“Senator, I served with Jack Kennedy. I knew Jack Kennedy. Jack Kennedy was a friend of mine. Senator, you’re no Jack Kennedy.” — Sen. Lloyd Bensten (1988)
I long for the days when the quote above was the nastiest personal insult ever hurled at a candidate during a televised national debate. Senator Dan Quayle was running for vice president against Senator Lloyd Bentsen and was stating he wasn’t too young for the job. “I have as much experience in the Congress as Jack Kennedy did when he sought the presidency,” said Quayle, which was followed by Bentsen’s hard-hitting put-down.
Bensten’s put-down doesn’t come close to the insults hurled by the Republican candidates for president in 2016. This campaign has sunk so deeply into schoolboy bullying it’s truly horrifying. Up until now, our modern presidential campaigns have been reasonably civil and focused on avoiding potential public relations pitfalls.
However, this isn’t the first-ever nasty presidential campaign. In 1928, Republicans started a rumor that candidate Al Smith, a Catholic, was planning a secret tunnel from Manhattan to the Vatican, and the Pope would have say in all matters should Smith be elected president. Before Donald Trump called his opponent “Little Mario” there was “Little Giant,” Abe Lincoln’s reference to his 1860 rival Stephen Douglas’ height. At 5’4″, others called Douglas “about five feet nothing in height and about the same in diameter.” Douglas struck back, calling Lincoln a “horrid-looking wretch, sooty and scoundrelly in aspect,” and “the leanest, lankest, most ungainly mass of legs and arms and hatchet face ever strung on a single frame.”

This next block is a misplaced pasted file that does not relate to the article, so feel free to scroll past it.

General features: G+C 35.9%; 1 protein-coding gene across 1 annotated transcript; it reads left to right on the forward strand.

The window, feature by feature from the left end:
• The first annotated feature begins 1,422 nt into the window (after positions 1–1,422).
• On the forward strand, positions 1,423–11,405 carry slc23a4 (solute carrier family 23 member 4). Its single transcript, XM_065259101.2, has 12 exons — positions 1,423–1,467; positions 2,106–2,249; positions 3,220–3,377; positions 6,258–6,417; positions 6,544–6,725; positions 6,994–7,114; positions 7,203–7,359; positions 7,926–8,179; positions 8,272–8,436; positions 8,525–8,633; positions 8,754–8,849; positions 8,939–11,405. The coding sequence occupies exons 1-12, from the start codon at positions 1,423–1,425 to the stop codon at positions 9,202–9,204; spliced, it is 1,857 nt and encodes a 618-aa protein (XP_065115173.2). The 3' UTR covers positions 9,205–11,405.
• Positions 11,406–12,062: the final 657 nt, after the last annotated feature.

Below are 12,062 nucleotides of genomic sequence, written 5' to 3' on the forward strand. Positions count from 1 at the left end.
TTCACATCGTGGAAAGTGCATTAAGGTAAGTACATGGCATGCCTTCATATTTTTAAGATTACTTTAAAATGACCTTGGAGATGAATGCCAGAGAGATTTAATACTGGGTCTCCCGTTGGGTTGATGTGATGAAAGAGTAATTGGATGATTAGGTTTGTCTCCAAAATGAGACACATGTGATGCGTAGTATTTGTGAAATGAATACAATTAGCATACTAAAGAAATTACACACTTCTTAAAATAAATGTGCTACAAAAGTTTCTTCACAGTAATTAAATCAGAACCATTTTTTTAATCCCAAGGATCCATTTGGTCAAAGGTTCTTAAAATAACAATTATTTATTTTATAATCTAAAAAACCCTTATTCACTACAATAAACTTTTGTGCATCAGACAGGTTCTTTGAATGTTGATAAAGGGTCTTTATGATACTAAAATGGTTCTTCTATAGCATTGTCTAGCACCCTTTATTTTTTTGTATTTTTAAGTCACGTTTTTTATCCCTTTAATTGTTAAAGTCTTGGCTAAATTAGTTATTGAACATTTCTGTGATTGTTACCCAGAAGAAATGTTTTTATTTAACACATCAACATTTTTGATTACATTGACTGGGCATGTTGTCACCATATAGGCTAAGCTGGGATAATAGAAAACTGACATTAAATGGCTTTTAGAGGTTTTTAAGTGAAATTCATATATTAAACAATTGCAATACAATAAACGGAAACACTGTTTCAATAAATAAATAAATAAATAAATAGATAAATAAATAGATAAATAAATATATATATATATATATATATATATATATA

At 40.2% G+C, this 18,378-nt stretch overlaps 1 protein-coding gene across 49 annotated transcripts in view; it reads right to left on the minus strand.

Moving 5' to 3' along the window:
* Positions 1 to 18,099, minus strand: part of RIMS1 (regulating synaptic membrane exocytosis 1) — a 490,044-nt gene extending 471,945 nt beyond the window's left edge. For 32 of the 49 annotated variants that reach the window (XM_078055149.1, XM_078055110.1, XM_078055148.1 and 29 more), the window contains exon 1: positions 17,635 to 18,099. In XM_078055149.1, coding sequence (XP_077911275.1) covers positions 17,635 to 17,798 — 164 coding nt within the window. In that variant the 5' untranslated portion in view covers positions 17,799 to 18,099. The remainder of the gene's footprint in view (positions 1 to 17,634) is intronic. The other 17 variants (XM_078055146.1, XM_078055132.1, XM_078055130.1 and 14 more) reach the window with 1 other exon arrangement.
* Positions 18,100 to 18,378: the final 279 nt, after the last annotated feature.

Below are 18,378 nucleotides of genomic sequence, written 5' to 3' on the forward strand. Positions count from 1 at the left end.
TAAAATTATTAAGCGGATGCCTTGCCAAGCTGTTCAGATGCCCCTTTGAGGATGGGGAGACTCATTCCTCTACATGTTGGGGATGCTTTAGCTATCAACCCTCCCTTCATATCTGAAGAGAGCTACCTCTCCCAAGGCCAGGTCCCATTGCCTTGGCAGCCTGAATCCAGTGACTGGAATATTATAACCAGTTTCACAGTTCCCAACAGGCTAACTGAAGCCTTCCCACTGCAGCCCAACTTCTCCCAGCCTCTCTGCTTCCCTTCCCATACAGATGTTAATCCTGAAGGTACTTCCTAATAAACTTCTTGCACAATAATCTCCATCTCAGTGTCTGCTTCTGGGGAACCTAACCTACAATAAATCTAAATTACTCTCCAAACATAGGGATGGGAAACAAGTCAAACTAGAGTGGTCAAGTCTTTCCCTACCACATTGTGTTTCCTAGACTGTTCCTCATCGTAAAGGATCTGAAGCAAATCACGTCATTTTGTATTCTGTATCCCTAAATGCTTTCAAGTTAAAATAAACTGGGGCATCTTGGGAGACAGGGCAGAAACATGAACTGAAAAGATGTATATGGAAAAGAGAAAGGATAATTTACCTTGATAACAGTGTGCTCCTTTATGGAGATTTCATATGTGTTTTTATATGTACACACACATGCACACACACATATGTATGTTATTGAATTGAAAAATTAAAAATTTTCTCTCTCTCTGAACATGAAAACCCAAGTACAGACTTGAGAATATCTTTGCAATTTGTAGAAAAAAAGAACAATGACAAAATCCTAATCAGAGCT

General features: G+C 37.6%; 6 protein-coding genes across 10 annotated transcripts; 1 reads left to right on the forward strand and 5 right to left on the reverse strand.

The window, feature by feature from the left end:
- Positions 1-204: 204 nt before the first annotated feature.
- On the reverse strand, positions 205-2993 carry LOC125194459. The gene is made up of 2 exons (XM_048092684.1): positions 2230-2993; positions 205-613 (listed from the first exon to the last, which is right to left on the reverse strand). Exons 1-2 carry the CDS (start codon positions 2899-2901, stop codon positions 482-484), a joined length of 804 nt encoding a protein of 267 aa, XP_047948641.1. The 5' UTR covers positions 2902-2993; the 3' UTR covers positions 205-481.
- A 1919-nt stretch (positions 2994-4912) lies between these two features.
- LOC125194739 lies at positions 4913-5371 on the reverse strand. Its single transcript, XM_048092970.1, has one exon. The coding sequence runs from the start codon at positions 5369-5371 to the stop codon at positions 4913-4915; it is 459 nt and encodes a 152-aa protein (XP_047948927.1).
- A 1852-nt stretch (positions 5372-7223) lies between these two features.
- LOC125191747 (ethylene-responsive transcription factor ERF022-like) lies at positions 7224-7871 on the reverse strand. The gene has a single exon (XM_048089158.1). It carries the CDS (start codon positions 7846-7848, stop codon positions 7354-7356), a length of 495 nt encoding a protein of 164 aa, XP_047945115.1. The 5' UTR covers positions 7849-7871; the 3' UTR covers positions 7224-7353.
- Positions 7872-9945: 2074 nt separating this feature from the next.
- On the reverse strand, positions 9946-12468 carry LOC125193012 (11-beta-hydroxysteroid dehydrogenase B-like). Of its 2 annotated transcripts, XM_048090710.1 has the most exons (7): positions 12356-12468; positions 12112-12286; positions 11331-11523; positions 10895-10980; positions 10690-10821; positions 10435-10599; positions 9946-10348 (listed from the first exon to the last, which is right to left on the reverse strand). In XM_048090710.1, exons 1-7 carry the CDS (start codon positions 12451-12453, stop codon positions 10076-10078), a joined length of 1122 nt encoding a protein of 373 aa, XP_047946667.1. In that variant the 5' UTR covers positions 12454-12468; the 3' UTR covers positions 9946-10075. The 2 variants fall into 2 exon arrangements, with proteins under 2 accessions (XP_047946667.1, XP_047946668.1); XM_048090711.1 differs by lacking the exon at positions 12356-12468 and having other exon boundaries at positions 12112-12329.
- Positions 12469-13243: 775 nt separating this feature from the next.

In 1828, opposition Federalists called Andrew Jackson’s previously divorced wife–a major taboo back then– a “dirty black wench,” a “convicted adulteress” and said she was prone to “open and notorious lewdness.” And in America’s second-ever presidential election, candidate Thomas Jefferson hired a writer to smear President John Adams, who was referred to as “a hideous hermaphroditical character which has neither the force and firmness of a man, nor the gentleness and sensibility of a woman.”
We shouldn’t take comfort in these examples. The current candidates’ presidential vitriol goes beyond anything before it. Decorum, class, and attention to thoughtful communication strategy is, sadly, missing from the GOP primaries. Let’s hope it doesn’t continue. Your thoughts?